Georgia CTSA’s AppHatchery Develops Georgia TB Reference Guide App as an Invaluable Resource for Clinical Care

TB Reference Guide App

“The Georgia TB Reference Guide app is an invaluable resource for the clinical care of people with TB. I use it regularly, particularly for the treatment regimens and dosing recommendations for latent TB infection,” remarks Daniel Graciaa, MD, MPH, MSc, Assistant Professor, Division of Infectious Diseases, Emory University School of Medicine.

Developed by Georgia Clinical and Translational Science Alliance’s AppHatchery, the Georgia TB Reference Guide app responds to clinicians’ questions about tuberculosis (TB) infection, disease, and control. The standards and guidelines are based on the work and experience of the American Thoracic Society, the Centers for Disease Control and Prevention, the Infectious Disease Society of America, Emory University, and the World Health Organization. The latest version contains updated recommendations on the treatment of latent tuberculosis infection and treatment of active tuberculosis disease.

Although printed reference guides are available, new editions are only available approximately every five years. Information changes in terms of the therapies people use, strategies for containing tuberculosis, and the diagnostic characteristics of tuberculosis.

AppHatchery has modernized tuberculosis management in Georgia through the development of the Georgia TB Reference Guide app with an easier way to update the content more frequently. Instead of relying on paper guides that are infrequently updated, printed, and distributed, the public health community now has a convenient way to access more up-to-date TB information on their mobile phone or tablet.

One unique feature is a listing of TB coordinators for every county within the state of Georgia. Tuberculosis management is very specialized with specific rules. It is important to know who to contact when you have a tuberculosis case and how to contact them, but this information can be difficult to find. By using the app, people can quickly locate who and where to call.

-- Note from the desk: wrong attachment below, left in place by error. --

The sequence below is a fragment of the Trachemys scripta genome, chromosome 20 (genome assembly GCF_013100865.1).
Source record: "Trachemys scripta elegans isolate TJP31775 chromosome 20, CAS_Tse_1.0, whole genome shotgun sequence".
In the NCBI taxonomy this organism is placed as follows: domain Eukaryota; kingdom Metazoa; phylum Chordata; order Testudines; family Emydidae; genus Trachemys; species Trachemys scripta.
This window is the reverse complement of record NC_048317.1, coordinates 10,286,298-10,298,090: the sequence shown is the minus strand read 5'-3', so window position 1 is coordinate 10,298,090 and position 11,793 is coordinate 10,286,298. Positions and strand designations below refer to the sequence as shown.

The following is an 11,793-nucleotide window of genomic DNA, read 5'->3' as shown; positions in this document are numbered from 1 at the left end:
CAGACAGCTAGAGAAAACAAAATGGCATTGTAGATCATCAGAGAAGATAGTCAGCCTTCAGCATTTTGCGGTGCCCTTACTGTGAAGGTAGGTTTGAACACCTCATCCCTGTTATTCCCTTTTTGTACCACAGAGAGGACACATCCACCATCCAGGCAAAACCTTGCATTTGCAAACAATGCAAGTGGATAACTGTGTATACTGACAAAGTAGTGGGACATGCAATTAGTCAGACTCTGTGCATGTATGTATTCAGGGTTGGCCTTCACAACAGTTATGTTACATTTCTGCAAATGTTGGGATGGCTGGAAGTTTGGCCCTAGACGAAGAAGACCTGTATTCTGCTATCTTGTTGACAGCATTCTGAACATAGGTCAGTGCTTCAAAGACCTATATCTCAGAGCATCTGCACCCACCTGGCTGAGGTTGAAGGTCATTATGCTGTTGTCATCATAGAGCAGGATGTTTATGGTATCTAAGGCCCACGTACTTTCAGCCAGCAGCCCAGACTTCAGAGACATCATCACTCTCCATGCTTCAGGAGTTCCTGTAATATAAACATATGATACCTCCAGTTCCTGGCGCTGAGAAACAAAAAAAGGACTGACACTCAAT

In addition to frequent content updates, the app offers a search feature which will be expanded with a more robust search later this year. Over the summer, the AppHatchery internship program, a collaboration between Emory and Georgia Tech, will also be enhancing the navigation to maximize the digital format with a Fall 2023 target launch date.

The app has already been used by more than 300 healthcare workers in Georgia and nationwide, resulting in faster and more effective patient care. This work on tuberculosis has been further recognized by ranking #1 among TB management applications on the Apple App Store.

“This easy-to-use Georgia TB Reference Guide app incorporates information from many different sources, including international, national, and local guidelines, into an accessible and clinically relevant tool. Highly recommend this app as a must-download for every clinician in Georgia who diagnoses or treats TB!” says Alison Smith, MD, MSc, Duke Internal Medicine PGY1.

Doctors, Nurses, and Public Health Coordinators can download the Georgia TB Reference Guide app for free on the App Store or Google Play.

Download the free Georgia TB Reference Guide app today.

Apple App StoreGoogle Play

We join others in commemorating World TB Day to help raise awareness about the devastating health, social and economic consequences of tuberculosis (TB) and to help step up efforts to end the global TB epidemic. World TB Day is observed annually on March 24 to raise awareness about TB and efforts to end the global epidemic, marking the day in 1882 when the bacterium causing TB was discovered. #WorldTBDay

Development of the app was supported by the Georgia Department of Public Health through Contract 40500-046-21203197.

About Georgia Clinical & Translational Science Alliance (Georgia CTSA)

The Georgia CTSA is a statewide partnership between Emory, MSM, Georgia Tech, and UGA and is one of over 60 in a national consortium striving to improve the way biomedical research is conducted across the country. The consortium, funded through the National Center for Advancing Translational Sciences (NCATS) and the National Institutes of Health's Clinical and Translational Science Awards, shares a common vision to translate laboratory discoveries into treatments for patients, engage communities in clinical research efforts, and train the next generation of clinical investigators.